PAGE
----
is it fact or fiction?

One of the current topics in education is about the role schools play in social emotional learning (SEL).

Conversations around SEL often include “Don’t tell my children what to think.”

There is also conversation about bias in news reporting.

I often click on the four major news station websites to see the difference in what makes a headline on one news outlet that may not even make it to the front page of another.

And I find myself asking another question.

What is a fact?

Merriam Webster defines a fact as something that has actual existence.

For example:  There were people outside the Capitol on January 6th with American and Trump flags.

That is a fact.

It would be fiction to say that there were not people outside the Capitol on January 6th with American and Trump flags.

Now we could go further with our statements of fact:

  • People bypassed security to enter the Capitol.
  • People used force to enter the Capitol.
  • The vote to certify the election did not occur in the timeline was delayed by hours.

Can we agree that all of these are facts?

Do we want to ignore some other facts?

  • Capitol police were injured.
  • Confederate and Nazi flags were on display.
  • The President tweeted on that day.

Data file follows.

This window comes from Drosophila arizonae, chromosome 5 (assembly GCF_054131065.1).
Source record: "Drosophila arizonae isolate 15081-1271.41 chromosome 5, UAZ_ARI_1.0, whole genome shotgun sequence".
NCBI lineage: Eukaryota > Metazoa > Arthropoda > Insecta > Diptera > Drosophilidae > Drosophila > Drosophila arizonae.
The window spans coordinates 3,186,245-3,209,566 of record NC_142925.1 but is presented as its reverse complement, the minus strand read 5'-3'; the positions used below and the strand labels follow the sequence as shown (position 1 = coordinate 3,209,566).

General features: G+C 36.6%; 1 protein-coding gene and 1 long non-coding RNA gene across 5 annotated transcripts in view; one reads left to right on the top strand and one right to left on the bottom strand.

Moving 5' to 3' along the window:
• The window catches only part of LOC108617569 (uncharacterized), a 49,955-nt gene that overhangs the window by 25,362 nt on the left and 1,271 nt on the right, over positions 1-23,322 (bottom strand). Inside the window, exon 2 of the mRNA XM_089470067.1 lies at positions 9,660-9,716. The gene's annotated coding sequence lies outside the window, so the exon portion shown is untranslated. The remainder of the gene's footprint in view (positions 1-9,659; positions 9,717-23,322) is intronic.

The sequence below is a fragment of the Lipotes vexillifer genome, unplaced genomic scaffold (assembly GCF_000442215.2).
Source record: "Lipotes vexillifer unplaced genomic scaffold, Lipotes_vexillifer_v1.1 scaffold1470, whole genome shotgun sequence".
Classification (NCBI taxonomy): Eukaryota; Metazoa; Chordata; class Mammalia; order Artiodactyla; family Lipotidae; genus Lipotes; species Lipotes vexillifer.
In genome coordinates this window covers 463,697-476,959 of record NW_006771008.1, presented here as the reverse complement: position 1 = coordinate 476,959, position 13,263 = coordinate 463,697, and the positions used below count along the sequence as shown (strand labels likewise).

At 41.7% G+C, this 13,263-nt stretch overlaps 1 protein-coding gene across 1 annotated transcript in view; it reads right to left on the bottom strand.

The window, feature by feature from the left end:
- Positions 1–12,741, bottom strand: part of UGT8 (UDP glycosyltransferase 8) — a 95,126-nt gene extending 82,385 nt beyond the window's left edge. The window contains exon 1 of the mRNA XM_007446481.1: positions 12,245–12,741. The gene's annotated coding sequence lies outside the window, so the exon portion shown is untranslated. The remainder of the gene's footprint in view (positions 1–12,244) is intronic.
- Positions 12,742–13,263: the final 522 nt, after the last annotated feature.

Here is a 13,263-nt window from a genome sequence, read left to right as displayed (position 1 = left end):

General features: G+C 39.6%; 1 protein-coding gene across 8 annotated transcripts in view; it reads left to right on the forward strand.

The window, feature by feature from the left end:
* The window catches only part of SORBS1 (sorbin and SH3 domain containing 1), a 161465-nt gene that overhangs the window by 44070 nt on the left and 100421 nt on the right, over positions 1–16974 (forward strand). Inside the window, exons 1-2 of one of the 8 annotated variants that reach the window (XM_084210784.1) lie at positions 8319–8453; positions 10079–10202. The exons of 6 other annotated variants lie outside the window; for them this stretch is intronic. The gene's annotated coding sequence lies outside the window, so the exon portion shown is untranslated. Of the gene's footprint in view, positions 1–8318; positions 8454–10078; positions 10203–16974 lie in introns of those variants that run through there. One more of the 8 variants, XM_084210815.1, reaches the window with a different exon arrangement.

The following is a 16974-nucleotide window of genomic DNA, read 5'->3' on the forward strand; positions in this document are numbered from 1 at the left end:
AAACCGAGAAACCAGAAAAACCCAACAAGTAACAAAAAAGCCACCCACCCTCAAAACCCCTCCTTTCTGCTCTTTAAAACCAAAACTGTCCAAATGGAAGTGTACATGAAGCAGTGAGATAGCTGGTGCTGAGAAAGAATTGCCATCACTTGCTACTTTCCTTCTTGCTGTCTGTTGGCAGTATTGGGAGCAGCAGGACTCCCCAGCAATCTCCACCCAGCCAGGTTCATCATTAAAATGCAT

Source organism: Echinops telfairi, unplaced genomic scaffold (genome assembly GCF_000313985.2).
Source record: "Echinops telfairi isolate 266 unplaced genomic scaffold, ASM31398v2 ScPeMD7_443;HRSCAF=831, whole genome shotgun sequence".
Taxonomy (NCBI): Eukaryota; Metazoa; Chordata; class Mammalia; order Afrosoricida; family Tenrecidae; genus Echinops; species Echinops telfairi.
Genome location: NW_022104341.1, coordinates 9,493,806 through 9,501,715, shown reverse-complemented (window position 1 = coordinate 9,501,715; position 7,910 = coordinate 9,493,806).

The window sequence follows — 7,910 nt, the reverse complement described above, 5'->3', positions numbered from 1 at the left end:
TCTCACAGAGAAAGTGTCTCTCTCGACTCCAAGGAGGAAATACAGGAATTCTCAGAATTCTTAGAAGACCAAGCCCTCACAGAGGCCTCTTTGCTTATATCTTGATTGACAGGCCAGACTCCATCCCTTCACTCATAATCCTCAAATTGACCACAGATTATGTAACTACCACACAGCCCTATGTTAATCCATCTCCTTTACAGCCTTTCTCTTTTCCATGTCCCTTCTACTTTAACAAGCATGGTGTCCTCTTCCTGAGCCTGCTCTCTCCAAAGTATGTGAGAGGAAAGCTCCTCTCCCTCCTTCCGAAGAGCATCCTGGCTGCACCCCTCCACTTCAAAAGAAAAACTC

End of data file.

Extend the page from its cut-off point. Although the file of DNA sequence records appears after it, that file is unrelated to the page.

How do we recognize when we want to stop seeing facts?

And move beyond recognizing facts and into our own thoughts about a series of facts.

I have several thoughts about January 6th.

My thoughts create a great deal of emotion.

Some of the emotions are hard.

Causing me to ask myself, “What if…”

Thinking about who I want to have a conversation with to gain additional perspective.

What news channel do I want to tune into?

What actions do I want to take in my local community?

Asking myself is it all for nothing?

Or can the small acts lead to larger changes?

Or do I simply turn it off and not seek any more facts.

The thoughts causing emotions that are simply too much to handle.

You may be asking, what does this have to do with SEL?

A great deal.

Are we teaching our children what to think? Or are we teaching them how to think?

Recognizing what is fact?

What is fiction?

And most importantly – what is a fact vs. their own thoughts.

And taking it a couple steps further.

Understanding that their thoughts and their thoughts alone create feelings.

And those feelings drive within us a desire to take or not take action to create the results we want for ourselves and for the greater good of our communities.

Yes – my friends, our emotions do matter.

Understanding them can be one of the greatest tools in our toolkit of life.